US DOUBLE TRAGEDY RE-FOCUSES LIVE INDUSTRY ATTENTION ON EVENT SAFETY
Health & Safety , Live Events / February 2003

HEALTH & SAFETY Live Concert Industry Following on from the death of 21 clubbers in Chicago on the 17th February, America was reeling after the deaths of at least 95 people in West Warwick, Rhode Island when the band Great White’s pyrotechnic display set fire to the venue where they were playing. The 17th February tragedy was caused by security staff letting off pepper spray in a nightclub to break up a fight; this caused members of the audience to panic in trying to escape. The Rhode Island tragedy was described by state Governor Don Carcieri as ‘a real disaster. The building went up so fast no one had a chance’. It was estimated that over 300 people were inside the one-story wooden building. 187 people were taken to hospital and over 30 remain critical. The low ceiling ‘Station’ club had no water sprinkler system as it was too small to require one by law. It also had no pyrotechnics licence although the band claim that they had checked in advance with the venue and permission for their display was given. Reports say that that after the pyrotechnics ignited the roof of the venue soundproofing material also ignited and the…

COURT GRANTS MUSIC INDUSTRY SECOND MAJOR VICTORY IN AIMSTER CASE

COPYRIGHT Record Labels, Music Publishing, Internet In a major victory in the fight against the unauthorised uploading and downloading of music and other copyrighted works, a U.S. District Court Judge granted an all-encompassing preliminary injunction against the file swapping site Aimster (Madster). The Court’s decision follows its ruling on September 4th granting the record companies’ request for a preliminary injunction. In that prior ruling, the Court described the Aimster system as “a service whose very raison d’etre appears to be the facilitation of and contribution to copyright infringement on a massive scale.” After issuing that opinion, the Court asked for proposals from the parties for the language of the Injunction. The record companies and music publishers submitted a proposal that the Defendants opposed; however, the Defendants did not submit their own proposal, arguing that it was impossible to filter out infringing recordings. The Court adopted the record companies’ and music publishers’ proposed Injunction in full, outlining the roadmap by which Aimster must act immediately to halt the massive copyright infringement it facilitates. U.S. District Court Judge Marvin Aspen of the Northern District of Illinois ordered that Aimster implement filtering technologies now available so that it does not directly, indirectly, contributorily,…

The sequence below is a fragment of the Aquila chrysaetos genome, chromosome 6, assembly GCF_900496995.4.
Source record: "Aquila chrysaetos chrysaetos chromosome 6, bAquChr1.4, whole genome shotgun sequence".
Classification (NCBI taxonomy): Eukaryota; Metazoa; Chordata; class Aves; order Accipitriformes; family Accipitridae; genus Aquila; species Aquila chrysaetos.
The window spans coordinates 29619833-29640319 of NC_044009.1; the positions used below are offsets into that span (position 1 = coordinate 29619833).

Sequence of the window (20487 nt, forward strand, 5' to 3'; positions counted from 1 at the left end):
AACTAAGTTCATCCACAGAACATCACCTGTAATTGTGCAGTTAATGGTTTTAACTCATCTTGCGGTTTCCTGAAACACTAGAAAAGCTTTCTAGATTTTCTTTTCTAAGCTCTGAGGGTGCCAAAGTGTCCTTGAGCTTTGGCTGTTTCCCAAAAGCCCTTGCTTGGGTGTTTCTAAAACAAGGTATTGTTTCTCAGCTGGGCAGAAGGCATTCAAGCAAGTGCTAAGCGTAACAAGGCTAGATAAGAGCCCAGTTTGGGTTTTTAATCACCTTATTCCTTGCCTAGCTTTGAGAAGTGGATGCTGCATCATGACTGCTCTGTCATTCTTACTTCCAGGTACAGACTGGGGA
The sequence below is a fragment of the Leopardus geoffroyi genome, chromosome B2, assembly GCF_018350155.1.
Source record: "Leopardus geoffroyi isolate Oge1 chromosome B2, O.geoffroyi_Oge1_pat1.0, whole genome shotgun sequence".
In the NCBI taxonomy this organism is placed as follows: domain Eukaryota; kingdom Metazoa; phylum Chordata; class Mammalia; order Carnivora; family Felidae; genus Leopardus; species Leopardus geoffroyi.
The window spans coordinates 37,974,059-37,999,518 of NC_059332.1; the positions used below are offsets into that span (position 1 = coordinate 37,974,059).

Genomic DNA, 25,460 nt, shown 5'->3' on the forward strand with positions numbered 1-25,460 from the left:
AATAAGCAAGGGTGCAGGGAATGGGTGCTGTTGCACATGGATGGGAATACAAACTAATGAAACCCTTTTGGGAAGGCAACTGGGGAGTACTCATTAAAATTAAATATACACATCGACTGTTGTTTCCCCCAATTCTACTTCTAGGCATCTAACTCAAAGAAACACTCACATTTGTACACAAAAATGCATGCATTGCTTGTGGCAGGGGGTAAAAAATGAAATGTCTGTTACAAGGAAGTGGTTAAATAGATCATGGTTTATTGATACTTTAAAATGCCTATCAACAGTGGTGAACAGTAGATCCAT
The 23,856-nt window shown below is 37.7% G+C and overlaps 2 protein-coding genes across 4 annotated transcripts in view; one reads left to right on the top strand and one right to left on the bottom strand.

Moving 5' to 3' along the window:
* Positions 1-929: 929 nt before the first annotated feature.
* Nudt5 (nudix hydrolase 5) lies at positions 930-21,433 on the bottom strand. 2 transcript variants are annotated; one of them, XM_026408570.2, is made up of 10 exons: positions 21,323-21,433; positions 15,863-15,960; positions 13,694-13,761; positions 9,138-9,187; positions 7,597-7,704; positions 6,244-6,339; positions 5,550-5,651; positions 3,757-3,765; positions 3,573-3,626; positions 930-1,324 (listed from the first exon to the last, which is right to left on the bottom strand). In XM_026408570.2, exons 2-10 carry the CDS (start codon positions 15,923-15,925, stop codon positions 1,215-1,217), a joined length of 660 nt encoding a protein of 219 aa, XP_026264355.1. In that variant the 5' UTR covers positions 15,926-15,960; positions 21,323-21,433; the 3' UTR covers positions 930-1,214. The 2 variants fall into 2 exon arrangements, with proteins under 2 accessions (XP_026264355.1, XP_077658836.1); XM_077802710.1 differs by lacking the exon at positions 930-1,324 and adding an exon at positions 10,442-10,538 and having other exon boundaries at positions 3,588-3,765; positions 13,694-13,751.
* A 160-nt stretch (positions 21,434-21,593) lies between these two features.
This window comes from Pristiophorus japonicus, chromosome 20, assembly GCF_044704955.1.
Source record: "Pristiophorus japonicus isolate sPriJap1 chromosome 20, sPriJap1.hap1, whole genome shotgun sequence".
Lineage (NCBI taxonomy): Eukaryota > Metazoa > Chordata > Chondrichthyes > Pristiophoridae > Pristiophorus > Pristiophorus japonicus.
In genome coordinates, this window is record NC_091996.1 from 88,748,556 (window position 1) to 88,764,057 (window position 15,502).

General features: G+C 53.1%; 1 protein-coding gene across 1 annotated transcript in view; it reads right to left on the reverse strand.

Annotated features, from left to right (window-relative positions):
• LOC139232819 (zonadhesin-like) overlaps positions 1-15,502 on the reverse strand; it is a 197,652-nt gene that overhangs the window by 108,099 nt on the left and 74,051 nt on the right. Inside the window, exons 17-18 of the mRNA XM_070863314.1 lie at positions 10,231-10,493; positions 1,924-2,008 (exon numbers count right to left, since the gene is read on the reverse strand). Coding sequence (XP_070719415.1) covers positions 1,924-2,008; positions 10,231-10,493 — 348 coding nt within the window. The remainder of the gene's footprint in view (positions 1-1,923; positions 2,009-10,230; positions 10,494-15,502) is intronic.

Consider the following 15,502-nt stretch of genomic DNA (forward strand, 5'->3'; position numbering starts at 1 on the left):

US SENATOR REINTRODUCES BILL ON COMPETITION IN RADIO
Competition , Live Events / February 2003

COMPETITION Radio, Live Concert Industry Democrat Senator Russ Feingold has reintroduced his Competition in Radio and Concert Industries Act on January 28th 2003 which he says will help consumers, small and independent radio station owners, and independent concert promoters by prohibiting anti-competitive practices in the radio and concert industries. The Bill’s introduction comes as the Senate Commerce Committee holds a hearing on the problems of radio consolidation. Insiders say committee chairman, Republican Senator John McCain, is expected to sign on as a co-sponsor of the bill soon. The Committee expects to hear from representatives of leading radio station owner and concert promoter Clear Channel Communications, the National Association of Broadcasters, the Recording Artists Coalition and the Future of Music Coalition. Says Feingold: “Since originally introducing this legislation in June 2002, I have seen a groundswell of interest both in Congress and among artists, consumers, independent radio stations, and local promoters in restoring fairness to radio. My legislation will reduce concentration and crack down on anti-competitive practices, such as the new ‘pay to play’ system.” Feingold says the latter practice allows radio giants to “shake down the music industry.” See www.recordingartistscoalition.com See www.billboard.com